By Liz Nicholls, 12thnight.ca
A newcomer — a properly composed English lady, in high heels and a frock — explains at the outset of A Grand Time in the Rapids that she’s crossed the Atlantic and come to Grand Rapids, Michigan “to make sense of my life.”
Uh-oh. The declaration in itself is a provocation to the farce gods, an international indicator that decorum is at risk and chaos is imminent. Not least because a helpful etiquette expert with a bow tie and an argyll vest (and a bicycle) has already arrived at the door … one of four waiting calmly, closed, ready for action onstage (design: Chantel Fortin).
Tea will be served, in china cups. And, as the riotous Teatro La Quindicina three-actor door-slammer now creating mayhem at the Varscona confirms, in hilarious fashion, what starts in tea ends in towels.
Men in bow ties — like fussbudget Ted Todd, etiquette columnist for the Grand Rapids Oracle (Farren Timoteo) — tend to become undone in farces. So do men in suits — like investment banker Boyd Mayhew (Andrew MacDonald-Smith). Ah, and natural repositories of good old British propriety— like the young widow Thalia Cumberland (Kristen Padayas) — are unintentional instigators with their concern for proper behaviour.
Really, what could go wrong?
The only farce in a canon of more than 75 comedies by resident playwright Stewart Lemoine, A Grand Time in the Rapids was last revived a decade ago to celebrate the company’s big three-oh. And, now, in Belinda Cornish’s terrifically funny production, it’s a summer frolic for Teatro’s 40th anniversary season.
You will laugh out loud, a lot (I did, and it felt good). For starters the people around me and I cracked up just hearing Ted Todd’s name, for reasons I can’t even begin to explain. And for all you connoisseurs of relevance out there, A Grand Time in the Rapids is a riotous capture for our sense that the world is spinning, farcically, nearly out of control. One little revelation, one thread pulled at the fabric of good order so to speak, and we could end up in someone else’s clothes. Or none at all.
But I digress.
In the Grand Rapids of 1950, Ted Todd, the alter-ego of newspaper advice guru Aunt Elva, has been enlisted by Thalia to finesse a rendezvous with her new suitor Boyd the banker. The need is occasioned by Thalia’s determination to shed light on a chapter in her past. Ted is a professional analyst of potential awkwardness; naturally, his own presence enhances the awkwardness quotient exponentially.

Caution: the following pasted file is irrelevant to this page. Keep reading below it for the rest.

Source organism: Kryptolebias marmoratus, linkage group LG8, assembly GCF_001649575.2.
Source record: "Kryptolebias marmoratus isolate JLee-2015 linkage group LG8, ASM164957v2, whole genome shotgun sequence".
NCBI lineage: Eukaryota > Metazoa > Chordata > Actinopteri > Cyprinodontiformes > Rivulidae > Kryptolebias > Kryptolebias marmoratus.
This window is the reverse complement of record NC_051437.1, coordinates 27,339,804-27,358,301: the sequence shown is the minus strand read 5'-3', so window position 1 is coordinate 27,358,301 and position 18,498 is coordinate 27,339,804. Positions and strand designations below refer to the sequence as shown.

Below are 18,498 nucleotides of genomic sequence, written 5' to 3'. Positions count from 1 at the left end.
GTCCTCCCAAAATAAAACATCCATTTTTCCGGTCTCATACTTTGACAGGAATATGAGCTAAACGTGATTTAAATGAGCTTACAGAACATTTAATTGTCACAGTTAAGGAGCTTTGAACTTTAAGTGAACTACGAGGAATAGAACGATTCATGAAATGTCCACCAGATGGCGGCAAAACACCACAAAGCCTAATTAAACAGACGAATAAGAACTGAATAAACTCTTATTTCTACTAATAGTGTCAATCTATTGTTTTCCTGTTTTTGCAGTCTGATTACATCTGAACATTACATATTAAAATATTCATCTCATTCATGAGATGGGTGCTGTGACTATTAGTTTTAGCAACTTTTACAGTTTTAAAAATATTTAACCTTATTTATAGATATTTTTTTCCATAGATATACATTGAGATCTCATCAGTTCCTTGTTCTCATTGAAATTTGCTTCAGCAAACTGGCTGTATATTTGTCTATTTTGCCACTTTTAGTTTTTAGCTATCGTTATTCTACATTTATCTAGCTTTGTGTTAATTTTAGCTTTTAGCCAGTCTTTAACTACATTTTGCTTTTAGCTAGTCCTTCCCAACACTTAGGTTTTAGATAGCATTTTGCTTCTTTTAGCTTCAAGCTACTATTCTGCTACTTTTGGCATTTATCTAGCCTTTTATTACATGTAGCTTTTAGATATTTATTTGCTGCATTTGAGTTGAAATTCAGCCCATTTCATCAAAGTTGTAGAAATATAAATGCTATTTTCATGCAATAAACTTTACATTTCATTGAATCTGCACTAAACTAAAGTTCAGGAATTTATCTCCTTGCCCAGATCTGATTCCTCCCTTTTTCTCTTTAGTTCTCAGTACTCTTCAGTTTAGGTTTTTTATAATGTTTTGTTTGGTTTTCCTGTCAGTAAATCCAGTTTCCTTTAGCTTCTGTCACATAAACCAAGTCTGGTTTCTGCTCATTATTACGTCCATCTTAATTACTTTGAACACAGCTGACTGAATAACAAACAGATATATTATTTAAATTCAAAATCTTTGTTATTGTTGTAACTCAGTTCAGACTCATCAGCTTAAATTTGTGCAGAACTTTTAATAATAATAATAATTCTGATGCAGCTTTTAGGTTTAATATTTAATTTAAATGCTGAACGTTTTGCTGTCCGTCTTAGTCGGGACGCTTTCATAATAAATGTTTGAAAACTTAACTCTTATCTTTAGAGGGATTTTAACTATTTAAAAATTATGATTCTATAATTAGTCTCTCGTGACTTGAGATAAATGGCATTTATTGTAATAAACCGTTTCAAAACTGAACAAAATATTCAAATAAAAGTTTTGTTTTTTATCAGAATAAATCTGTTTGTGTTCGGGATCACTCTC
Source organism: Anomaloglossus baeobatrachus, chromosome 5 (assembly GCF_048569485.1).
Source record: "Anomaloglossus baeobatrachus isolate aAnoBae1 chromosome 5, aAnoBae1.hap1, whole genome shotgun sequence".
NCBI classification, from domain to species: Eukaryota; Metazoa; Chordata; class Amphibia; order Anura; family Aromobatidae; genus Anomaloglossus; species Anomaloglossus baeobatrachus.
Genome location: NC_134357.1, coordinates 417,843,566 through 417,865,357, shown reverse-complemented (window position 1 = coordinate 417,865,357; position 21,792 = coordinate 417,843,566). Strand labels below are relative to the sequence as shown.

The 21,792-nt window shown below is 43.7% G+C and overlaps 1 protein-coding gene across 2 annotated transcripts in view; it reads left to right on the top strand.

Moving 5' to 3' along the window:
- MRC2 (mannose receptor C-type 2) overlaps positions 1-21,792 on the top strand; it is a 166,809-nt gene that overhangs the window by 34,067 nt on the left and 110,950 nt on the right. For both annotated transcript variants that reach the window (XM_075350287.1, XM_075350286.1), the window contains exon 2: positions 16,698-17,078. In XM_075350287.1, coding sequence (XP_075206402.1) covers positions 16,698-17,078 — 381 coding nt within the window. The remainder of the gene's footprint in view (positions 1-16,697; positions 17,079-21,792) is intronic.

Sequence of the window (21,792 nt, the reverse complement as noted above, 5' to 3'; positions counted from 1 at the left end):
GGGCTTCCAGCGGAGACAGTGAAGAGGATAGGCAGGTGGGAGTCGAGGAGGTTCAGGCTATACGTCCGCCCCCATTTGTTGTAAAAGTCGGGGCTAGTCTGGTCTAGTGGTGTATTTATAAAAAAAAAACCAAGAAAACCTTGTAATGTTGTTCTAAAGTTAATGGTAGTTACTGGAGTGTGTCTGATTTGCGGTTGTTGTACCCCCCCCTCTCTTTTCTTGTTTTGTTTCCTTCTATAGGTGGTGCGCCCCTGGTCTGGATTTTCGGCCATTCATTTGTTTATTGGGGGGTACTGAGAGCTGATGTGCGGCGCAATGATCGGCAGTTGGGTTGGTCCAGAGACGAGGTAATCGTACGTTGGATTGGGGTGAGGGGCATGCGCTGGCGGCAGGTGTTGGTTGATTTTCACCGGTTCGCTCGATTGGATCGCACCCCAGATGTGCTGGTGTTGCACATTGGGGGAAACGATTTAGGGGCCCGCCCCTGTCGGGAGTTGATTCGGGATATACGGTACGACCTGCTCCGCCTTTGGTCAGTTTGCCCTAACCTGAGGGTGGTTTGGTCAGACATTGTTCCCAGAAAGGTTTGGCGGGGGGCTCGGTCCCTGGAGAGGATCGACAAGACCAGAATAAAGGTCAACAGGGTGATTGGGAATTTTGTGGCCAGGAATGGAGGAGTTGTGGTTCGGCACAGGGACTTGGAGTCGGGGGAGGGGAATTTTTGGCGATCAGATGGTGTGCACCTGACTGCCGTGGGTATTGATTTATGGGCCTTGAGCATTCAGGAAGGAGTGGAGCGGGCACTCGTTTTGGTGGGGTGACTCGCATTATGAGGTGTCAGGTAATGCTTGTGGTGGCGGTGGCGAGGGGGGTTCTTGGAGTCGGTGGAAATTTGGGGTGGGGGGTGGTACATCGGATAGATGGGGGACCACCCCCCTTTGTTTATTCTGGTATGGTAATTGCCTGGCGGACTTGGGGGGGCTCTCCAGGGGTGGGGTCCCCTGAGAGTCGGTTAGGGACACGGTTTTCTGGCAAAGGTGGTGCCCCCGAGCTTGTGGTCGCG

Timoteo and MacDonald-Smith, master farceurs both, verbally and physically, are a very funny pair onstage — even visually: At the risk of offending reviewer propriety, I will reveal that the one is compact and the other lanky, with voices to match.
In a performance of maximum comic agility from Timoteo, who is somehow able to propel himself horizontally across the stage, Ted reveals himself to be the possessor of “a flexible tenor voice.” Watching him do vocal warm-ups for his demonstration of selected excerpts from The Messiah, is a physical comedy gem in itself. As in its previous incarnations A Grand Time In The Rapids remains a rare, let’s be bold and say The Only, contributor of Handel jokes to the repertoire.
As a dry banker whose idea of a romantic date is to take Thalia to see the hydroelectric plant, Boyd finds himself reduced from an authoritative case of mild perplexity to something approaching total disintegration, literally and figuratively. MacDonald-Smith is expert at charting this course.
The English propensity to be conciliatory, to maintain the civilities in circumstances of mounting frenzy, is nicely captured in Padayas’s performance, though the accent and cadence do tend to wander a bit. Behaving with restraint, Thalia says modestly to a compliment from Ted, “is easy to do when you’re dumbfounded.”
Which brings us to the intricacy of Lemoine’s farce architecture: the difficulty of setting a farce in motion whirling through four doors is enhanced in inverse proportion to the size of the cast. Kudos to Rachel Bowron’s evocatively ‘50s costumes and their re-arrangement (and disappearance) in the course of events.
“It’s completely manageable,” as characters observe from time to time, with increasing desperation, through the evening. Under Cornish’s direction it is until it just about isn’t. What fun.
A Grand Time in the Rapids
Theatre: Teatro La Quindicina
Written by: Stewart Lemoine
Directed by: Belinda Cornish
Starring: Andrew MacDonald-Smith, Kristen Padayas, Farren Timoteo
Where: Varscona Theatre, 10329 83 Ave.
Running: through July 24